Emily Blunt is Kate Macer, our leading star for most of the movie, up until the last act. She is the tough, headstrong police officer who believes that the world is straight forward. Being thrust into a world where it is anything but that, she questions her morality and whether what she doing is appropriate. Emily gives a great performance, portraying the confusion and fear a person like her would have in a situation like this.
And then we have Benicio Del Toro, playing the morally ambiguous Alejandro. Holy shit. His performance is nothing less than spectacular. Benicio has always been a great actor (see Fear and Loathing in Las Vegas for confirmation), and here he brings his A+ game, playing this dark and troubled man, who will not stop at anything to get what he wants. You can see it in his eyes.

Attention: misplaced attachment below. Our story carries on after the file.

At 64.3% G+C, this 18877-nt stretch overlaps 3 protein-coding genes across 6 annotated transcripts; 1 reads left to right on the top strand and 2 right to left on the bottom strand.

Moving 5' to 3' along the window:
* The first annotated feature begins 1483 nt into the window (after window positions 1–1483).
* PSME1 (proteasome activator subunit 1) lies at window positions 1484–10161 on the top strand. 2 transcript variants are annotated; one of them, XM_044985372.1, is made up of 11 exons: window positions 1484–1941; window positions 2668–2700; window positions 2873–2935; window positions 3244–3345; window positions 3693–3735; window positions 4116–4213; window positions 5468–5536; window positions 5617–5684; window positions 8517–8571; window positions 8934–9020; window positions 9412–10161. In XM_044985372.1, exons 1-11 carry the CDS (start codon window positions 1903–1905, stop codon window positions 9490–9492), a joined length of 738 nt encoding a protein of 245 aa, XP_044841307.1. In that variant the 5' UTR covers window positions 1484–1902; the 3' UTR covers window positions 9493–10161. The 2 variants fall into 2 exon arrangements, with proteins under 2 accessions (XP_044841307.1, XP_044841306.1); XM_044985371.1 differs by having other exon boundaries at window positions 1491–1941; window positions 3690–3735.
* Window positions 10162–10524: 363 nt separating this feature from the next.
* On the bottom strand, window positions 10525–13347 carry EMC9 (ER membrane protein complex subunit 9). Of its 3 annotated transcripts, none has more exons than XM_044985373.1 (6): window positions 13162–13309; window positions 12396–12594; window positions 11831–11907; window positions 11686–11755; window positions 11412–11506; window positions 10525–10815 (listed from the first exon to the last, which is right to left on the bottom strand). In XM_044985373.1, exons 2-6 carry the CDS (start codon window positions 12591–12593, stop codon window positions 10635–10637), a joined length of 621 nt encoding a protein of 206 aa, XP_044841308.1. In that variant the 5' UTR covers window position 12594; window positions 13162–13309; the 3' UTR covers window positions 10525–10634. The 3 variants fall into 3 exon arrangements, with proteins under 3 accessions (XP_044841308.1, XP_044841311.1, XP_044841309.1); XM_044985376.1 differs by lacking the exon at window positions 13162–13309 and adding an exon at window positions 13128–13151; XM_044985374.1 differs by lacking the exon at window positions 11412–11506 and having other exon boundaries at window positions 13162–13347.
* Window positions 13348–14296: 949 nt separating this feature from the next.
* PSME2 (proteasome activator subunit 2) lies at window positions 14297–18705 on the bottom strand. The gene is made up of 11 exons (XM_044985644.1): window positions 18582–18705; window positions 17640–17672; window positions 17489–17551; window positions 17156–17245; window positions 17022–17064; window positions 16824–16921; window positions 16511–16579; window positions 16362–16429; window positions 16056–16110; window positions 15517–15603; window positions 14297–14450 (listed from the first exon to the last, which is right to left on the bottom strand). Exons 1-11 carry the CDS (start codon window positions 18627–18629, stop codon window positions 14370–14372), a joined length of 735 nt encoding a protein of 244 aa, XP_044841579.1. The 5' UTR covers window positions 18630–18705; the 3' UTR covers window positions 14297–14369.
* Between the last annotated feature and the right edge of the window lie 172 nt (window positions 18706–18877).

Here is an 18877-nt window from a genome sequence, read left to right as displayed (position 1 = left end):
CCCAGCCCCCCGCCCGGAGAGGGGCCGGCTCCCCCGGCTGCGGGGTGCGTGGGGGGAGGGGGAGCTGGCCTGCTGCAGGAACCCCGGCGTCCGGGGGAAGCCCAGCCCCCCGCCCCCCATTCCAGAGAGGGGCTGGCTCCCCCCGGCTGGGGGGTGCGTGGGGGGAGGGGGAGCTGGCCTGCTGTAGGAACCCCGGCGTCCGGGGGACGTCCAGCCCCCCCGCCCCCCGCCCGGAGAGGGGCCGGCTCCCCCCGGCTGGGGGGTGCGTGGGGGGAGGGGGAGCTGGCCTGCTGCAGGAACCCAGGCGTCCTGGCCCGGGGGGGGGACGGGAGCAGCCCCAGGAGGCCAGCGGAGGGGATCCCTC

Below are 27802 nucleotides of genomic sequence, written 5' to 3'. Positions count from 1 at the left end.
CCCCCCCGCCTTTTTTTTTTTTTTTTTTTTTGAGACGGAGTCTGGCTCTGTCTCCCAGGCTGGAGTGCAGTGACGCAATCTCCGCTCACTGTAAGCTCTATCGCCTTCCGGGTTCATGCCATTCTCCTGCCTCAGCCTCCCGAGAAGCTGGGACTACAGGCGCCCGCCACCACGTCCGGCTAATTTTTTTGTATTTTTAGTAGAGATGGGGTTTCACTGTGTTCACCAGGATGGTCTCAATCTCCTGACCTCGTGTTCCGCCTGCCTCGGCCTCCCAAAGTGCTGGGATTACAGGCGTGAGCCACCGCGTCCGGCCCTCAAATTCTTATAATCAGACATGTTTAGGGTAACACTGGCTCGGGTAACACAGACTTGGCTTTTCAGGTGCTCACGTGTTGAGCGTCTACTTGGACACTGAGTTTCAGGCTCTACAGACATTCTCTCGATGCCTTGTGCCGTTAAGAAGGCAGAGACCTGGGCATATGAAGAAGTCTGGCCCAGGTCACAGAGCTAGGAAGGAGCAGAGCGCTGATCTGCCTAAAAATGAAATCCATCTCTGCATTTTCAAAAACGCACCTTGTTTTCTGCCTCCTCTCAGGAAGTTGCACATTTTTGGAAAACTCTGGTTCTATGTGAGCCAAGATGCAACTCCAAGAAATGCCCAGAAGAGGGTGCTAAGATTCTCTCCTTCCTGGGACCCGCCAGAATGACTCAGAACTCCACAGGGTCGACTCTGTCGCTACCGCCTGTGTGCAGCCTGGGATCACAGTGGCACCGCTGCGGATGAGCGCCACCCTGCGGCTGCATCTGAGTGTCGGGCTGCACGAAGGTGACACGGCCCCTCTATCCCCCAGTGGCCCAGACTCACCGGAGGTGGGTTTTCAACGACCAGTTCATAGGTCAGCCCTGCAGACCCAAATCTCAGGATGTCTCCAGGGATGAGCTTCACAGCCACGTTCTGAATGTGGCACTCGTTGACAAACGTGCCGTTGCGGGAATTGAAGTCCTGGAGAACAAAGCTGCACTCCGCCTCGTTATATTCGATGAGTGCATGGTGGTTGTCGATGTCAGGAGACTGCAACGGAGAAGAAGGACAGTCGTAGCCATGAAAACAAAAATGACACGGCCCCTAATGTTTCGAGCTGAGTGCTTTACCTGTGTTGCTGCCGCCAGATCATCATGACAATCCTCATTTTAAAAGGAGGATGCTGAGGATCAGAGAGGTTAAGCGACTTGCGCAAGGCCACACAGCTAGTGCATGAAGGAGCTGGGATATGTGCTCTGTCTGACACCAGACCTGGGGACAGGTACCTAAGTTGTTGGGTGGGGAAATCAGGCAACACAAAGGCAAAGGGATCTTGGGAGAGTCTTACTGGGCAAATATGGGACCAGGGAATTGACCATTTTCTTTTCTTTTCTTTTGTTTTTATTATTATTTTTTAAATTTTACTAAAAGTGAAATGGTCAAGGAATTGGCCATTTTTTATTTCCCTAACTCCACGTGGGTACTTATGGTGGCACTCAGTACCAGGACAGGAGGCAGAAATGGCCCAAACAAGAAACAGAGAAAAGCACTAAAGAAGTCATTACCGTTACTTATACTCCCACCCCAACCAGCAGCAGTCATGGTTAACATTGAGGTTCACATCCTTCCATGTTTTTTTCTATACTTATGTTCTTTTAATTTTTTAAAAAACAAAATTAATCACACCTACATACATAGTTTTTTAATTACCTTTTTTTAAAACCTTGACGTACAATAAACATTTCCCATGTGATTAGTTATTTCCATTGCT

This could’ve just been your clear cut thriller movie with a definite good side and bad side, but what really gives Sicario its deserving acclaim is that there is no definite good side and bad side. Oh sure, it could be obvious to make the drug cartels the bad side, and for the most part they are, but people seem, or maybe worse, want to forget that some people, perhaps underlings, who work for the cartel, are just regular people trying their best to make money in life. With the constant fighting between the cartel and the US, the loss of innocent life is inevitable, and here Sicario shows that without shame, being displayed simply with a man and his kid trying to live a normal life in Mexico. Inversely, the usual good side is not spotless, as proven by Alejandro later on, but on how I’ll leave it to the movie to show you.